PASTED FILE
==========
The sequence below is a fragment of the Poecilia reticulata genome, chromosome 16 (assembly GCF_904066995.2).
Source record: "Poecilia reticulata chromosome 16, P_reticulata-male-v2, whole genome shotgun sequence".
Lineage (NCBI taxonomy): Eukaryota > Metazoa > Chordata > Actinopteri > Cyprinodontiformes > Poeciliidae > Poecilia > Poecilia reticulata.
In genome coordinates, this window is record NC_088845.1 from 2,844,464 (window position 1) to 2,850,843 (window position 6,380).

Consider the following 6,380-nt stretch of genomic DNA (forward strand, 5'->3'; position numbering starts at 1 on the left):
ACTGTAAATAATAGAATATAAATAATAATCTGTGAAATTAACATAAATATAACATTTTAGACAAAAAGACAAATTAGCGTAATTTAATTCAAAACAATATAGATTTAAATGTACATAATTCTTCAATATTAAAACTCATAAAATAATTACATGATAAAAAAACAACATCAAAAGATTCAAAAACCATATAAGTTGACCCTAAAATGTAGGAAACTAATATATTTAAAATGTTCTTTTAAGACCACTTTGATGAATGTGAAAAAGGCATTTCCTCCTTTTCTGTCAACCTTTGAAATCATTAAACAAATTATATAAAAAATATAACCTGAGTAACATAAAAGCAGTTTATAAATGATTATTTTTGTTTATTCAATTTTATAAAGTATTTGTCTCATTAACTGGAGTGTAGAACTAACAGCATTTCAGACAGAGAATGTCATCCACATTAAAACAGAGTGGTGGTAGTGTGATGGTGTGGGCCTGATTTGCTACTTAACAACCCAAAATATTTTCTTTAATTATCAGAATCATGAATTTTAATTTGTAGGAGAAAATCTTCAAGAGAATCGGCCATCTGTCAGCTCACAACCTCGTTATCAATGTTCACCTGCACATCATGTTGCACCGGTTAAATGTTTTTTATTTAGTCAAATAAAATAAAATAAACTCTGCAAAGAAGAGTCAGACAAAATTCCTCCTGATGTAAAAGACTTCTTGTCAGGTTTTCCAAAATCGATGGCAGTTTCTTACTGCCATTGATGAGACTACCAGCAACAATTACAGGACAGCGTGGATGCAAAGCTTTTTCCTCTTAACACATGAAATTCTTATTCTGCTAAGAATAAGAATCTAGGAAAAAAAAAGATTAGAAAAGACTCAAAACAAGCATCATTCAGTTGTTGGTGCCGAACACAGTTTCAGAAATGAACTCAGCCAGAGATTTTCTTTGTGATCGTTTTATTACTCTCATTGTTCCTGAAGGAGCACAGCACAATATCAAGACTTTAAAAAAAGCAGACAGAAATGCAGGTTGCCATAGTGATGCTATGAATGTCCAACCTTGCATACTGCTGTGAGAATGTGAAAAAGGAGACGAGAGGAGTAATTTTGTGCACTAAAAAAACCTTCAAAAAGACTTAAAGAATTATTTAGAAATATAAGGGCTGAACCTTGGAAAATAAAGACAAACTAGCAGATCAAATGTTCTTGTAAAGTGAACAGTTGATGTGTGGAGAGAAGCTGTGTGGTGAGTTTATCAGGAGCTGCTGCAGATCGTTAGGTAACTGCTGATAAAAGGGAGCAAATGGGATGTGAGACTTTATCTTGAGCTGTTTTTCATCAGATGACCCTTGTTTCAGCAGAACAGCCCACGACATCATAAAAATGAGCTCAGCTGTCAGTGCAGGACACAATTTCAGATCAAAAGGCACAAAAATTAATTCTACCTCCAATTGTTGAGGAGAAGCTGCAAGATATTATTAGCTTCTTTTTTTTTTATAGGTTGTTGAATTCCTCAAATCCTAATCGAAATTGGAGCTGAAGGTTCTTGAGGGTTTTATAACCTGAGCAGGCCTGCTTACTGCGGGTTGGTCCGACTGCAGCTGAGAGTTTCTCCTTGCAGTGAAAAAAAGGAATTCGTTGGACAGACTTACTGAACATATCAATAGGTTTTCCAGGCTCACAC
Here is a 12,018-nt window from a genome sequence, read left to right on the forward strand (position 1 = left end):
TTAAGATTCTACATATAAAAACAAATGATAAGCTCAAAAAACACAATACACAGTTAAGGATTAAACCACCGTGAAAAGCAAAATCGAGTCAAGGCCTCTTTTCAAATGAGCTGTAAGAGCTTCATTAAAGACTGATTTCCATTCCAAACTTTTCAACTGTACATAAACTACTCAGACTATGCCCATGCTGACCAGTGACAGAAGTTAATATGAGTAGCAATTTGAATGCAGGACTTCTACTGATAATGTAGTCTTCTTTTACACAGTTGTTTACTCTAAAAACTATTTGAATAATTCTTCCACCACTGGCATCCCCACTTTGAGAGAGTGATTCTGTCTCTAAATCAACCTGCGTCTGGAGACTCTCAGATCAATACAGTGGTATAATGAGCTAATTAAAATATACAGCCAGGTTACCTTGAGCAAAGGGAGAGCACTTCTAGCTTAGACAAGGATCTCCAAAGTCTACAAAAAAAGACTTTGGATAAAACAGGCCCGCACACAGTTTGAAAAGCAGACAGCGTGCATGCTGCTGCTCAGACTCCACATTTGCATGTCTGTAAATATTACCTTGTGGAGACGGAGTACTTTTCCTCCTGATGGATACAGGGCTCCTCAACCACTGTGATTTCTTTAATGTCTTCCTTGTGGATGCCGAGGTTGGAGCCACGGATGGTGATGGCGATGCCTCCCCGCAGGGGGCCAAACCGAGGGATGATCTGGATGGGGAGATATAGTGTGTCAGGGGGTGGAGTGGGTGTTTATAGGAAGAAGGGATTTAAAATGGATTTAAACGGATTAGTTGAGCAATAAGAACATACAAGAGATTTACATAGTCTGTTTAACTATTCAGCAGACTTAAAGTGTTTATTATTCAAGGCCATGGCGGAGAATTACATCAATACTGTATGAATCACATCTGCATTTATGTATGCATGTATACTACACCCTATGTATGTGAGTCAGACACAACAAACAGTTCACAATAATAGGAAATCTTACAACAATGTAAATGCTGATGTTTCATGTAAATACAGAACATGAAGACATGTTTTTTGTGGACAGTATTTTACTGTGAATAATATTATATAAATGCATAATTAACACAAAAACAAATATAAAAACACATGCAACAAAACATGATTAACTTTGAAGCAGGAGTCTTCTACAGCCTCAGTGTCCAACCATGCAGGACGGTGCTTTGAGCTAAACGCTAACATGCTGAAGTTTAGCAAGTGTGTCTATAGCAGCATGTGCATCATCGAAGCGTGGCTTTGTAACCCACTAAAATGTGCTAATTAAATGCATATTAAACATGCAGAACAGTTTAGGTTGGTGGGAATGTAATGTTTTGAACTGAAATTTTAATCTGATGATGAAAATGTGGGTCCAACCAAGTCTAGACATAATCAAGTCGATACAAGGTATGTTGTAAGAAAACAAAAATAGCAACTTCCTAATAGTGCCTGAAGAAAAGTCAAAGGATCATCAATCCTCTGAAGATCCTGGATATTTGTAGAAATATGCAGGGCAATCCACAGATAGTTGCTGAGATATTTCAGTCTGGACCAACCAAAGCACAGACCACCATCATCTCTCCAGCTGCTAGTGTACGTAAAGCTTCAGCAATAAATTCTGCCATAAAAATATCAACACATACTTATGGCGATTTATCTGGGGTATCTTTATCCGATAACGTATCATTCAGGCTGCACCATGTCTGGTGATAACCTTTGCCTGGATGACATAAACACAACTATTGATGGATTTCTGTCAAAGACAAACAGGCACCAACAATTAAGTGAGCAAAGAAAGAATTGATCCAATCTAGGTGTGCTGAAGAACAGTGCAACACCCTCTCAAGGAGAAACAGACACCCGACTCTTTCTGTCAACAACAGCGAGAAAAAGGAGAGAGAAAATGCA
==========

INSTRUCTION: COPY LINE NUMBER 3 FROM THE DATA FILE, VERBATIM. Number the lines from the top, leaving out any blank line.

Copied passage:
Lineage (NCBI taxonomy): Eukaryota > Metazoa > Chordata > Actinopteri > Cyprinodontiformes > Poeciliidae > Poecilia > Poecilia reticulata.